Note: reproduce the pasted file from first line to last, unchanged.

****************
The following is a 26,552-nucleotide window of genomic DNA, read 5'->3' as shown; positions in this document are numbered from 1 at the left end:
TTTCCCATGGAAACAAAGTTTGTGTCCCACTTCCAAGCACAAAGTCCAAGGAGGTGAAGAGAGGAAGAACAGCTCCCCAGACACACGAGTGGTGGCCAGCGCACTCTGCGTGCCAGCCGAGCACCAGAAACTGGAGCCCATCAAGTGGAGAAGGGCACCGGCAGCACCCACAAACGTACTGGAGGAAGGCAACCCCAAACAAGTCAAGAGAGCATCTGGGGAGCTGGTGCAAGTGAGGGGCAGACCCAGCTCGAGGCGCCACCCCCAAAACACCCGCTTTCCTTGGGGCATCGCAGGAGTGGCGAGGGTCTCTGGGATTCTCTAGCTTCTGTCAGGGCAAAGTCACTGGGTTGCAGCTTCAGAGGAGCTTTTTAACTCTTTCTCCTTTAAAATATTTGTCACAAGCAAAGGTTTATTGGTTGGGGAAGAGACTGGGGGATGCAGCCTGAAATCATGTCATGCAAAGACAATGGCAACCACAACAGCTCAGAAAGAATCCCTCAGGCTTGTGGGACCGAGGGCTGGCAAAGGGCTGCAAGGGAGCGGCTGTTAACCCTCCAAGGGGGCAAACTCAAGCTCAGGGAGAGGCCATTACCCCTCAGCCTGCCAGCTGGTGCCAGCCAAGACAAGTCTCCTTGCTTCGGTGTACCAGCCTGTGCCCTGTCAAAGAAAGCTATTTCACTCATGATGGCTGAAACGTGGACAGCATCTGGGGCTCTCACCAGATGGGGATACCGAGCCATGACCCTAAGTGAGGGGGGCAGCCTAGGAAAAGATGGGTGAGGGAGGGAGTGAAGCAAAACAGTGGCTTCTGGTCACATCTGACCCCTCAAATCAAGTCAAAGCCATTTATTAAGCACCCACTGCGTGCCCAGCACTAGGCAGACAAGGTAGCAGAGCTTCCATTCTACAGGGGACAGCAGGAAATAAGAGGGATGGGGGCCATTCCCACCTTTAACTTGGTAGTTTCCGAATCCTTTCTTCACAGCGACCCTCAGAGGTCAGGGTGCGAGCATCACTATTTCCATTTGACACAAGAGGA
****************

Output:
The following is a 26,552-nucleotide window of genomic DNA, read 5'->3' as shown; positions in this document are numbered from 1 at the left end:
TTTCCCATGGAAACAAAGTTTGTGTCCCACTTCCAAGCACAAAGTCCAAGGAGGTGAAGAGAGGAAGAACAGCTCCCCAGACACACGAGTGGTGGCCAGCGCACTCTGCGTGCCAGCCGAGCACCAGAAACTGGAGCCCATCAAGTGGAGAAGGGCACCGGCAGCACCCACAAACGTACTGGAGGAAGGCAACCCCAAACAAGTCAAGAGAGCATCTGGGGAGCTGGTGCAAGTGAGGGGCAGACCCAGCTCGAGGCGCCACCCCCAAAACACCCGCTTTCCTTGGGGCATCGCAGGAGTGGCGAGGGTCTCTGGGATTCTCTAGCTTCTGTCAGGGCAAAGTCACTGGGTTGCAGCTTCAGAGGAGCTTTTTAACTCTTTCTCCTTTAAAATATTTGTCACAAGCAAAGGTTTATTGGTTGGGGAAGAGACTGGGGGATGCAGCCTGAAATCATGTCATGCAAAGACAATGGCAACCACAACAGCTCAGAAAGAATCCCTCAGGCTTGTGGGACCGAGGGCTGGCAAAGGGCTGCAAGGGAGCGGCTGTTAACCCTCCAAGGGGGCAAACTCAAGCTCAGGGAGAGGCCATTACCCCTCAGCCTGCCAGCTGGTGCCAGCCAAGACAAGTCTCCTTGCTTCGGTGTACCAGCCTGTGCCCTGTCAAAGAAAGCTATTTCACTCATGATGGCTGAAACGTGGACAGCATCTGGGGCTCTCACCAGATGGGGATACCGAGCCATGACCCTAAGTGAGGGGGGCAGCCTAGGAAAAGATGGGTGAGGGAGGGAGTGAAGCAAAACAGTGGCTTCTGGTCACATCTGACCCCTCAAATCAAGTCAAAGCCATTTATTAAGCACCCACTGCGTGCCCAGCACTAGGCAGACAAGGTAGCAGAGCTTCCATTCTACAGGGGACAGCAGGAAATAAGAGGGATGGGGGCCATTCCCACCTTTAACTTGGTAGTTTCCGAATCCTTTCTTCACAGCGACCCTCAGAGGTCAGGGTGCGAGCATCACTATTTCCATTTGACACAAGAGGA